·       The enhancement of capacities on international issues and organization of specific training for pre-identified negotiators.

Hence, the AU-IBAR is organizing the 2nd Meeting of the African SIDS Platform and Workshop from the 15th February 2023 to the 17th February 2023 in Seychelles.

Additionally, the workshop seeks to consolidate the outcomes and recommendations of the first meeting that happened in August 2022 and to chart the way forward for strategic positions to ensure increased contribution to food and nutritional security, poverty alleviation and economic growth consistent with the Malabo Declaration that called for action on transformation of African agriculture by 2025.

Other specific objectives of the workshop includes:

In the above regards the FishGov2 and Biodiversity Projects with funding from EU and SIDA will co-organize the meeting in Seychelles with the following key objectives to:  

·     Consolidate the outcomes and recommendations of the first meeting of the AU-SIDS Platform and chart the way forward for strategic positions;

·     Enhance the capacities of AU-SIDS and other pre-identified negotiators - in terms of international negotiations;

·     Formulate a mechanism to coordinate African common positions and enhanced African voice at Global Fora for fisheries, aquaculture, aquatic biodiversity, environmental sustainability and climate change related regimes;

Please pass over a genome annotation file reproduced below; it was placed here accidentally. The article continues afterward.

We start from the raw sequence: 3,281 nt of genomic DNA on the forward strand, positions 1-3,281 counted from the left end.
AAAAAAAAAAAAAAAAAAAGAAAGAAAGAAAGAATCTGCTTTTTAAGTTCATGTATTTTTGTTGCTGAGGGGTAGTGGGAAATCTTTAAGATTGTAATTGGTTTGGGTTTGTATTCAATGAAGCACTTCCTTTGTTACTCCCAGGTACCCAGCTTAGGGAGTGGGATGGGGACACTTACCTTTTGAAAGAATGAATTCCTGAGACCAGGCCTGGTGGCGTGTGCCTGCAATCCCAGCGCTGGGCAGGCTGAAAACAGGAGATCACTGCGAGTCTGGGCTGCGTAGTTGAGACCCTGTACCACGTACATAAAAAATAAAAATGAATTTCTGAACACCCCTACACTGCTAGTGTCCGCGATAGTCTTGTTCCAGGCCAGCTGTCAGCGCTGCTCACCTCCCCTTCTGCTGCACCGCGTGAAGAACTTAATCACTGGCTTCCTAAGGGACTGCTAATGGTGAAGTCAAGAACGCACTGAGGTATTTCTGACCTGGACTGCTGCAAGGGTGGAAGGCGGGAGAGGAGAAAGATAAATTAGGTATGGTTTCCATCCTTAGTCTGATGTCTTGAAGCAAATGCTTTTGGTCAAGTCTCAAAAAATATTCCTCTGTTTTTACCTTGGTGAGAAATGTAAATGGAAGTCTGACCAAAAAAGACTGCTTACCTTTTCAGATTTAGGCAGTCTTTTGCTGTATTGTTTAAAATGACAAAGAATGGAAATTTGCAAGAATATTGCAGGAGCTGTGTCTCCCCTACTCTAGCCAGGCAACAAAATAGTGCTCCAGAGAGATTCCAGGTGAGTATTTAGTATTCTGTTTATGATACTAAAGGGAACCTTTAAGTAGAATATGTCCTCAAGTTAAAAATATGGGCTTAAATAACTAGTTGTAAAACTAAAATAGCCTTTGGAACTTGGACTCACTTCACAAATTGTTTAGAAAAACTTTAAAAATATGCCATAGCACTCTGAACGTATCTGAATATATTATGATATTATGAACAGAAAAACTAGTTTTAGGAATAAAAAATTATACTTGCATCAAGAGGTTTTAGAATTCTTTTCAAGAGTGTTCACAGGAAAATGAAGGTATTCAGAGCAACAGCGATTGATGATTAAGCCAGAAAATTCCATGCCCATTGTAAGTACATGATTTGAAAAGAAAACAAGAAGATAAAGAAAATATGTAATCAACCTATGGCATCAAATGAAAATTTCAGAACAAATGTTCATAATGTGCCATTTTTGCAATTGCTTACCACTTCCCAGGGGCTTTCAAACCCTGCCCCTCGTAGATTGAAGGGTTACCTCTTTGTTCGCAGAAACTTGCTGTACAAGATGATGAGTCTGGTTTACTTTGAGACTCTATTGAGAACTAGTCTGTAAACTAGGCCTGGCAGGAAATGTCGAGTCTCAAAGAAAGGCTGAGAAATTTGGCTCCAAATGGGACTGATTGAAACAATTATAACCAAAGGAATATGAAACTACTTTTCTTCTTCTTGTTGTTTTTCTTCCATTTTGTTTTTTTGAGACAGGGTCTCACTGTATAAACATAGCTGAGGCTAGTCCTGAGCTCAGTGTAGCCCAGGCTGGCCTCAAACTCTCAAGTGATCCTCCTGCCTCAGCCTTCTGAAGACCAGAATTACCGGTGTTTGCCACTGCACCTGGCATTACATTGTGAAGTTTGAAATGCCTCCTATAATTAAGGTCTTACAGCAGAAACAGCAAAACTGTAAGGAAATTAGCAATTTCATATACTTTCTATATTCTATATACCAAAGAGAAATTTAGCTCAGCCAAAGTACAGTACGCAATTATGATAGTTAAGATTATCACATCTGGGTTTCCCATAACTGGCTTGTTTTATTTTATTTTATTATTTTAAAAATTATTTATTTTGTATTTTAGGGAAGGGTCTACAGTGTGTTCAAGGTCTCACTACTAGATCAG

·     Enrich and validate the final report of the consultancy on Identification of specific issues relevant to Small Island Developing States (SIDS) and draft strategic positions and recommendations for the establishment/strengthening a platform of Small Island Developing States (SIDS);

·     Enhance awareness and build capacity among stakeholders on the importance of the various regimes, relevant provisions, challenges and mechanisms for effective role and participation in global regimes;

Estimated 35 invited participants to the Workshop would comprise of delegates representing Seychelles, Mauritius, Comoros, Cape Verde, and Sao Tome & Principe including Madagascar; Southern African Development Community (SADC); Regional Projects in Fisheries, Aquaculture and Blue Economy; Regional Sea Conventions (RSAs); African Union Centres of Excellence in Fisheries and Aquaculture (AU-COEs); Experts (Trainees and Trainers); AU-IBAR Consultants; Development Partners and relevant staff from the AU-IBAR.